Landron held up his hand for his remaining men to stay within the cover of the trees. He felt a slight pang of guilt from intuitively knowing he was about to witness Eredis take the next trap. It wasn’t just about Ryleohk now. The Westwalker was undoubtedly present as well. This prize was too unreal to be true. The elvan already wounded, and one of the foreigner’s traps already triggered. How many traps could the Westwalker have had time to set? And there were still seven of his men versus the two of them. Was he really willing to just sit and watch Eredis die so that he could claim this unparalleled victory, instead of devising a more tactical plan? He knew it was against his mercurial code of honor, yet he stood as silent as a corpse and watched the predictable fate of Brom’s brother.
“Step into the demise,” came a ghostly whisper on the wind, the thrown voice of the Westwalker in the Civil tongue upon each of their ears. And it was Timance who took the blow instead.
Timance dropped with a thud into the undergrowth with a crossbow bolt to the side of the head from the east of the clearing. Before Landron could make a sound to shout, the mechanical clang of a turret crossbow clicked again. Just as Eredis turned about to look back at his dead companion, both qindrid in the meadow fell to the Westwalker’s precision.
Ryleohk appeared again, rising from the tall grass to sprint into the trees. As a shadowy glimpse in the day’s break of clouds cast, the shrouded figure, which could be none other than the Westwalker, backtracked into the woods as well, leaving his preset turret, built with two crossbows mounted atop a swivel platform. Landron had to choose quickly. “Michayle, Yalen, Thuros—on the Westwalker! Stick to the tree line, but do not be lured by the trapmaster! Aldor, to the wylde, on me!”
He and Aldor raced across the vulnerable meadow, keeping as low as possible to the grass with their senses tuned to the left for any signs of the marksman assassin. He would claim Ryleohk’s life today, even if it meant all his men saw the grave. He prayed to his matriarch, Lilealah, for the forgiveness of ill thoughts toward the fate of his men and for the good fortune this destined hunt presented to him.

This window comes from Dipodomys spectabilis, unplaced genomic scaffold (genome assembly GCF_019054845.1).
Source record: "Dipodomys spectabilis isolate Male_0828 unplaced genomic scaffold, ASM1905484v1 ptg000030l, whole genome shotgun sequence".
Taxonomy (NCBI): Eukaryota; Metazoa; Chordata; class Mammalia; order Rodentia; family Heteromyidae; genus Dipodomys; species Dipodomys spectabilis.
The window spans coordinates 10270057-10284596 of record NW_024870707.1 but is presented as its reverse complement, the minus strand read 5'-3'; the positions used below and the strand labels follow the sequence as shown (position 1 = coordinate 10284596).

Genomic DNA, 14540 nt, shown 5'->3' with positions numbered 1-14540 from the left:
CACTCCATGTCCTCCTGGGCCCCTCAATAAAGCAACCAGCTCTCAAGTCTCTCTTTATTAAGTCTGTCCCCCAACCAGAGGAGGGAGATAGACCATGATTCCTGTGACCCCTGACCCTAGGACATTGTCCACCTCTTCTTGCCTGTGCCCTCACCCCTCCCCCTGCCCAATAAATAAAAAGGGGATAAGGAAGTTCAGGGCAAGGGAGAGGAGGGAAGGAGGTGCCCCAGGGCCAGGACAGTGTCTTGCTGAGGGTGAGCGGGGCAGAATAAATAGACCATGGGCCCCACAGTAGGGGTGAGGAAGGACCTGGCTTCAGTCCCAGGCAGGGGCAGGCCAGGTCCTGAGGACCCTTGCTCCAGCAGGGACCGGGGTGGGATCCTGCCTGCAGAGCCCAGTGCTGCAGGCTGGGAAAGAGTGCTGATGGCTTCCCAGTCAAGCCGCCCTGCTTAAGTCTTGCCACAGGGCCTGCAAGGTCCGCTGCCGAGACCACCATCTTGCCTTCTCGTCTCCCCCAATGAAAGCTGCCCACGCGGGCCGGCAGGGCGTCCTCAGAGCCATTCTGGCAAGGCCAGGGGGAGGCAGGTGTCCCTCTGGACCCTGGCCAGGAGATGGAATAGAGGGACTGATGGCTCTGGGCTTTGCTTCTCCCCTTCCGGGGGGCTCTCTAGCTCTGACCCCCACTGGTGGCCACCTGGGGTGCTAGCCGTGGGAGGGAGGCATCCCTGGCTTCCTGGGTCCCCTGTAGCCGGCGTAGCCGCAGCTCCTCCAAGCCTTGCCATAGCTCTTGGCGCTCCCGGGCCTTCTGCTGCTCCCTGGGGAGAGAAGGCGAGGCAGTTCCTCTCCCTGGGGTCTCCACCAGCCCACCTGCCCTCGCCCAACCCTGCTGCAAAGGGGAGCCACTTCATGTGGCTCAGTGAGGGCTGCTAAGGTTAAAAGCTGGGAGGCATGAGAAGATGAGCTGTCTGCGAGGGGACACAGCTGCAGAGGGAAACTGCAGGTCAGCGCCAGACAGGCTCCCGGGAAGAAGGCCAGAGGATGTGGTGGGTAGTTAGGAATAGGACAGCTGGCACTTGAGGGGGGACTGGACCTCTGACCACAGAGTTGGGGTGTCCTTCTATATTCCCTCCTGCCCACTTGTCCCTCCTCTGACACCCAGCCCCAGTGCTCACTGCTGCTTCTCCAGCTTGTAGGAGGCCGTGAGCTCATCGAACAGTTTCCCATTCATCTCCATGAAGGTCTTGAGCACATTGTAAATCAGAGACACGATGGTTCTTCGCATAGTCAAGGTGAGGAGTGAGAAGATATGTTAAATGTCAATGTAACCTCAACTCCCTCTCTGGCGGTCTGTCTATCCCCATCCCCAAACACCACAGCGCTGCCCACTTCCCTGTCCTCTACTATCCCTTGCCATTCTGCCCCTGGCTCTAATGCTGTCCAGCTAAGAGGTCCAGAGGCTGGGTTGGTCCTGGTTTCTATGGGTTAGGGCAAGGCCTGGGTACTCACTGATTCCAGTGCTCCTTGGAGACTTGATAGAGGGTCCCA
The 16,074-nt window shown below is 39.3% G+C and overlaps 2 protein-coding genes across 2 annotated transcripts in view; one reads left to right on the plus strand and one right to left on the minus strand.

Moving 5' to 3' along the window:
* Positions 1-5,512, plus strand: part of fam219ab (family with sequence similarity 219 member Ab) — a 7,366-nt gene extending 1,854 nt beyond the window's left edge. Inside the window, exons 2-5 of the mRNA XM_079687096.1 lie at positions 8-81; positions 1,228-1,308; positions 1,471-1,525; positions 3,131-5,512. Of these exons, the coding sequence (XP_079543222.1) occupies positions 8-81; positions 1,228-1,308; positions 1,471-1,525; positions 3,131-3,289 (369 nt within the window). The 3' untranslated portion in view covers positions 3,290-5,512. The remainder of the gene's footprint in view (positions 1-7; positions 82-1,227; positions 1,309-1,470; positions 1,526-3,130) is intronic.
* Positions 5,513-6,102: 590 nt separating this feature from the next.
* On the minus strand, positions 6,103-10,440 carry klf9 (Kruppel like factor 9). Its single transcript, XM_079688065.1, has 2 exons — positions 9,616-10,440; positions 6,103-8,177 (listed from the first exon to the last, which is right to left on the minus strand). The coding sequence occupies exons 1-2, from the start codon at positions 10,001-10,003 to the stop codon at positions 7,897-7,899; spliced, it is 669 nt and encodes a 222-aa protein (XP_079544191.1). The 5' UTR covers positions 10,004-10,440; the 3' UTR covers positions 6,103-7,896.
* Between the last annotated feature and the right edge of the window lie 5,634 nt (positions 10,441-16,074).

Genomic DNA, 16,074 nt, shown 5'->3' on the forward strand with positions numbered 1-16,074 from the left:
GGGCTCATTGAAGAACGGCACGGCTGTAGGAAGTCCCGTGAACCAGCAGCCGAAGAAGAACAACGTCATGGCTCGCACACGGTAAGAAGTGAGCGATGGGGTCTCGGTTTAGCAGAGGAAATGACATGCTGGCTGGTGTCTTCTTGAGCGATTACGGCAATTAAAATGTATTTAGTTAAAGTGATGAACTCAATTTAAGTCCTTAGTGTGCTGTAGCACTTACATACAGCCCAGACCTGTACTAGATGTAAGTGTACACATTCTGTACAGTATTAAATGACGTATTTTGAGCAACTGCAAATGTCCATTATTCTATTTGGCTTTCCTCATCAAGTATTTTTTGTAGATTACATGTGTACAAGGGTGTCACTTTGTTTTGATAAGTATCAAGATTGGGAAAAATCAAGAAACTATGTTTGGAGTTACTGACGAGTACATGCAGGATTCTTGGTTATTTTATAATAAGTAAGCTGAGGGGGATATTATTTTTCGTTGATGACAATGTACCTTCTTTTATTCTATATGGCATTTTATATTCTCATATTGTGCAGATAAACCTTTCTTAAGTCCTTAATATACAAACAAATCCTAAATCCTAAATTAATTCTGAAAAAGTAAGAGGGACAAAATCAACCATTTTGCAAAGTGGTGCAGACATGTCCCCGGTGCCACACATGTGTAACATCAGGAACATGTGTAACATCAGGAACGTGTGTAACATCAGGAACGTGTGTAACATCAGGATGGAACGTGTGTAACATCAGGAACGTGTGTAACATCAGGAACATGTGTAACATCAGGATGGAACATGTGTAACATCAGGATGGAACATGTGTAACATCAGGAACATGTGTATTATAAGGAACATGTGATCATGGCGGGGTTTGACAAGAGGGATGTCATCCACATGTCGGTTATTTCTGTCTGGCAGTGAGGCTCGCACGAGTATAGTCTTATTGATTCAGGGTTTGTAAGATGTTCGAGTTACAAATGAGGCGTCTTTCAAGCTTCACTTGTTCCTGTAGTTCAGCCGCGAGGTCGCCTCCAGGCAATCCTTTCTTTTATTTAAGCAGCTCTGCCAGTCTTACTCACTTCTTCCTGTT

They reached the trees once more and took after the rogue-elvan, still in sight. Ryleohk was guiding them back in the direction of the Westwalker now. Landron knew he had to close in on his kill. The elvan took a methodical trek through the skirt of the tree line, all the while barely touching the ground. A low branch here, the side of a tree there, even when it seemed his weight couldn’t possibly be supported. Nature bent to him as if he were its king. It was an awe-inspiring feat to behold, one that he would retell in his saga to his people after he returned with the elvan’s and trapmaster’s heads. Aldor’s labored gasps of pursuit beat with his own as they dared forward to make history.
The death wails of one, or maybe two, of the others broadcasted throughout the unseen vicinity. Michayle, Thuros, Yalen … which of you? Someone stall the Westwalker until I finish the wylde. Ryleohk would taste his blade soon, and they could take the Westwalker by numbers. His men were on their chosen ground. This was their stage. What a fitting place to bury them.
And there, the opportunity. The elvan leaped impossibly far from the base of a tree, but no cushioned ground was there to save his stunt this time. Ryleohk tumbled and collapsed awkwardly, lying there at the edge of the mantle of leaves over the soft soil. Six more steps, and Landron’s sword would cleave through the Wyldenar’s neck. The head of Ryleohk was his.
But there were no fallen leaves during the Dawning season. This wasn’t natural. The leaves had been placed here for a purpose. And Wyldenar elven never landed in any way but gracefully. Even if he could have commanded his own defiant feet from the thrust of the pursuit, his misfortune would have remained the same. Aldor came blazing onward for the glory blow, and their weight together plunged them into the depths of the sinkhole trap.